I'm sure if we had clairvoyance of opponent's strategy we'd find out that we were not facing 0EV calls on some of the streets and could easily call or fold based on whether it was +/-EV. I tend to think people aren't bluff-heavy enough in these spots so I tend more toward folding but it isn't like I'm certain of this.
Jan. 8, 2015 | 9:07 p.m.
I think this is a spot where the 1-A concept is very useful for adjusting. If you can work out how much you need to defend to make his bluffs breakeven you have a good starting point and then against this villain who is doubtlessly far too heavy on bluffs you can simply defend wider than 1-A. Now all his bluffs lose him money and all his valuebets make him extra money, but he's heavily weighted to bluffs so he will be losing a ton of money overall.
Jan. 8, 2015 | 9:03 p.m.
I think someone you have 200 hands on betting 1/2p when you expect 2/3p is a really bad reason for putting 13x the pot in with ace-high. Especially since I'm guessing that read was skewing you toward him having JT more than AA and then the turn made JT better than AA.
Jan. 8, 2015 | 8:58 p.m.
Betting gets us more value from hands like 99 as well because these hands are extremely likely to check back and less likely to call a river bet.
He doesn't really have a lot of hands in his range that aren't like QQ or 99 in my opinion. He has 3 TTs we care about and he may have some AK sort of stuff which is pretty comparable to 99. If he has more lower pps he's increasing how many hands like TT he has but also how many hands like 99 he has.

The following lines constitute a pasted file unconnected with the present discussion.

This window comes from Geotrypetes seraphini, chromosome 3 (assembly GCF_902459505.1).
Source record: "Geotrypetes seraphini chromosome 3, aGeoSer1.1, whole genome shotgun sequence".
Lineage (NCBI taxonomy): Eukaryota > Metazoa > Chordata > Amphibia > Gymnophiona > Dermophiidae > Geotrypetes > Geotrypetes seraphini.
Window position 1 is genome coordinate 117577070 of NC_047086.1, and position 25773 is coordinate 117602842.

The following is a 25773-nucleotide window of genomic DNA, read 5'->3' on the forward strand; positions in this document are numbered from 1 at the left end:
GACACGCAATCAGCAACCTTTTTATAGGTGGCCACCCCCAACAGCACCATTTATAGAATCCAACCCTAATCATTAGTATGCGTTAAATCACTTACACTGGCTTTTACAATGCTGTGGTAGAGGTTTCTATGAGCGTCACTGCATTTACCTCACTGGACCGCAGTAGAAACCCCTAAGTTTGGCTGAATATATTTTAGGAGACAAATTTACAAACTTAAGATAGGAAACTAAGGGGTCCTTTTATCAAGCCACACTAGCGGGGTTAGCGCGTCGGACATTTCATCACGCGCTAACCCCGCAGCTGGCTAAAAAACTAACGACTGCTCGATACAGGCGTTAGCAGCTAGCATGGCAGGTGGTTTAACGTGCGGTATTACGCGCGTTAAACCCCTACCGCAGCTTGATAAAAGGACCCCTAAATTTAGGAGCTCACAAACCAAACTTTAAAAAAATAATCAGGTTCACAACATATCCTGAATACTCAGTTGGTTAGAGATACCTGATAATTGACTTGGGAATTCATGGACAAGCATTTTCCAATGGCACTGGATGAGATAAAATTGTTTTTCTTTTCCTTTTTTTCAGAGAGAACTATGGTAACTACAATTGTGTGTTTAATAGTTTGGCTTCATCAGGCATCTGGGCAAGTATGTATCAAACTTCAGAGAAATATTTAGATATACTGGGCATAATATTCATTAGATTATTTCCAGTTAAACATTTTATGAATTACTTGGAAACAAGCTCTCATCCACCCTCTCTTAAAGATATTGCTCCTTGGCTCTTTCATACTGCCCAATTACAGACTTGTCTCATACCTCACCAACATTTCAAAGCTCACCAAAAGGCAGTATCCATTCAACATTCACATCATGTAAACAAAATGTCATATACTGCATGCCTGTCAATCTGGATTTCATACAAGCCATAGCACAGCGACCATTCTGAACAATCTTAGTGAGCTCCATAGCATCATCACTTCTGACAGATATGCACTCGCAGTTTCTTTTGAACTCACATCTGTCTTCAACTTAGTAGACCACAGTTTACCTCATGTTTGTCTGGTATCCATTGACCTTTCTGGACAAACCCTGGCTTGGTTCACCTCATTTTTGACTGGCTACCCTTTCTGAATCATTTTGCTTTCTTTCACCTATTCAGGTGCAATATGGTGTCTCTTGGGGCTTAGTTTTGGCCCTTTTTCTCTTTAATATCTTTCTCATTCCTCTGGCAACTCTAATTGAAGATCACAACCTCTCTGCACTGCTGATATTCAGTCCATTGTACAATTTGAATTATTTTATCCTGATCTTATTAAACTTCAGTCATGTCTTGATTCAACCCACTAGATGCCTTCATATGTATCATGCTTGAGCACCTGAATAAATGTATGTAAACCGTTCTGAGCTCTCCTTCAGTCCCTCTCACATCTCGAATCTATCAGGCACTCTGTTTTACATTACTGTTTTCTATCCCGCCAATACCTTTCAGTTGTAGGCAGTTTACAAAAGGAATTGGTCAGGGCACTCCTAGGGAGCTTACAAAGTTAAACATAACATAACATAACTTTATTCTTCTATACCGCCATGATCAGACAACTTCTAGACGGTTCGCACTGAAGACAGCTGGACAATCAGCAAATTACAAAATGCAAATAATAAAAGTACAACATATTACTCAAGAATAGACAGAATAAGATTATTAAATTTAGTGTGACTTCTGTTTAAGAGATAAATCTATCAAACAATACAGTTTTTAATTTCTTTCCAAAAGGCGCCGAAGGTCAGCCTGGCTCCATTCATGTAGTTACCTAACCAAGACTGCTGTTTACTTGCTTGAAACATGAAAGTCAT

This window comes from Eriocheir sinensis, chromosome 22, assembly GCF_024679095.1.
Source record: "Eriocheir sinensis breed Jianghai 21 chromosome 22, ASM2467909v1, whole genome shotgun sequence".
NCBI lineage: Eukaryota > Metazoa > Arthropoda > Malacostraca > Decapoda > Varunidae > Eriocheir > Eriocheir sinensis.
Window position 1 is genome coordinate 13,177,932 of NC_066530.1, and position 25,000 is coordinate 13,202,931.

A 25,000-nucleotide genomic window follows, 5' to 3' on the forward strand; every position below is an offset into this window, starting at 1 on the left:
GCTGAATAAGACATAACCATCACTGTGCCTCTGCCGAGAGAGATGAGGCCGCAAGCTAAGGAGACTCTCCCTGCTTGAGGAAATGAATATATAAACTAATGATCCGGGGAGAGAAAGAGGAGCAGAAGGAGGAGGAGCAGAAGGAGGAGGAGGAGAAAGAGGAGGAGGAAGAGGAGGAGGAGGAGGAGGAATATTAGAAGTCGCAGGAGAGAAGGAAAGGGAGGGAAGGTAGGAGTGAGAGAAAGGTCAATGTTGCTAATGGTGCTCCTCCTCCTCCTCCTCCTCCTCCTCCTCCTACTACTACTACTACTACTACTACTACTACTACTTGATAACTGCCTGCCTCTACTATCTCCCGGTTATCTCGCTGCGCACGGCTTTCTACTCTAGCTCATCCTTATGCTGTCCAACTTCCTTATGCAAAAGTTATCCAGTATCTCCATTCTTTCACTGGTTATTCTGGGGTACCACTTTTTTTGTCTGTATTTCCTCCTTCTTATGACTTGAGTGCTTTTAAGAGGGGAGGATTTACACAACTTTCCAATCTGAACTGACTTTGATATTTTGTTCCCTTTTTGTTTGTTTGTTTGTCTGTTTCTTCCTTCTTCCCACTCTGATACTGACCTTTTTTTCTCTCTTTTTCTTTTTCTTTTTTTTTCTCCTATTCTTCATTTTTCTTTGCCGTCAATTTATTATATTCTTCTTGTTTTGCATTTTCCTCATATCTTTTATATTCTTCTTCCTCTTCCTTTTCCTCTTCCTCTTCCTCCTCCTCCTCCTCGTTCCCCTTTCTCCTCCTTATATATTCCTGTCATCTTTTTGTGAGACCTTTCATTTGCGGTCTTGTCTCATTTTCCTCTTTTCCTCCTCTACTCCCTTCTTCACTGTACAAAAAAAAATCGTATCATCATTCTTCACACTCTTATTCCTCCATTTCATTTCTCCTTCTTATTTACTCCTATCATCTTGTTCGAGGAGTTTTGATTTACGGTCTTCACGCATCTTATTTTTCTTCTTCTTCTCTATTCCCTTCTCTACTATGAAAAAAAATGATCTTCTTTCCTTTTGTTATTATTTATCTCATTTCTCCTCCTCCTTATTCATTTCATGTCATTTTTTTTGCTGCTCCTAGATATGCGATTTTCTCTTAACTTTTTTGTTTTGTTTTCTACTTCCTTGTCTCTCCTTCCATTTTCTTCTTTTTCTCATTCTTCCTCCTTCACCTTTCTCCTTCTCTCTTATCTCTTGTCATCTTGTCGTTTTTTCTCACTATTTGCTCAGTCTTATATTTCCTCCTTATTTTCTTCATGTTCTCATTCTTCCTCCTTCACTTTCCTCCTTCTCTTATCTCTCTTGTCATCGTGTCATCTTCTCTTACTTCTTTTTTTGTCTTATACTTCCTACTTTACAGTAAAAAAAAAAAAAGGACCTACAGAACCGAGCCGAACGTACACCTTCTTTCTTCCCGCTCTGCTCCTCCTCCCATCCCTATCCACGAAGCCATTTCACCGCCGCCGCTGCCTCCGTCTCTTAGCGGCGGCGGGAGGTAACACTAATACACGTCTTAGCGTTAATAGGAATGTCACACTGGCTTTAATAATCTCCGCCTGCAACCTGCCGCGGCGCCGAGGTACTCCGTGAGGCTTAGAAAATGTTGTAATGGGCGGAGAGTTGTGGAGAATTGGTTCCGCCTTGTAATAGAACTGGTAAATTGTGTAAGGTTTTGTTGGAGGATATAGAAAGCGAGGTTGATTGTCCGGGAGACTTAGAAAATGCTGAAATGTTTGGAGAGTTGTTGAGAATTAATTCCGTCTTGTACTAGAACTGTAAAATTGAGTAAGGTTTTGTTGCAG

He may have a few hands like KQ which are the only hands it's exciting to check turn against imo.
Jan. 6, 2015 | 8:48 p.m.
I wouldn't expect this villain to bet turn and river with JJ/QQ, I'd be expecting him to bet one street and check one. If he bets both we certainly have less incentive to be betting but still tons of hands to get value from.
Jan. 6, 2015 | 9:44 a.m.
We can bet smaller on the flop to accomplish what we want with our bet. I would have trouble folding but it's probably right. Even if villain only has AsKs, AsQs, and 6 combos of AA jamming is only -5bbs and I don't typically like giving villains credit for being that tight in a spot like this. The breakeven point for a jam is 1 flushdraw for every 2 overpairs or 1 air hand for every 3 overpairs. Hard to get dealt overpairs.
Jan. 6, 2015 | 9:41 a.m.
On this board in these positions AA is very strong, not just because hands like 22 and 33 are unlikely to be in ranges but also because hands like JJ and QQ make up a much larger portion of villain's range than they would in other positions. Especially against someone who I had a read was calling a lot I would be going for three streets of value here. While we make a lot of second bets against villain's floats with this line we lose a lot of third bets against villain's JJ QQ stuff and I consider that to be a bigger deal here.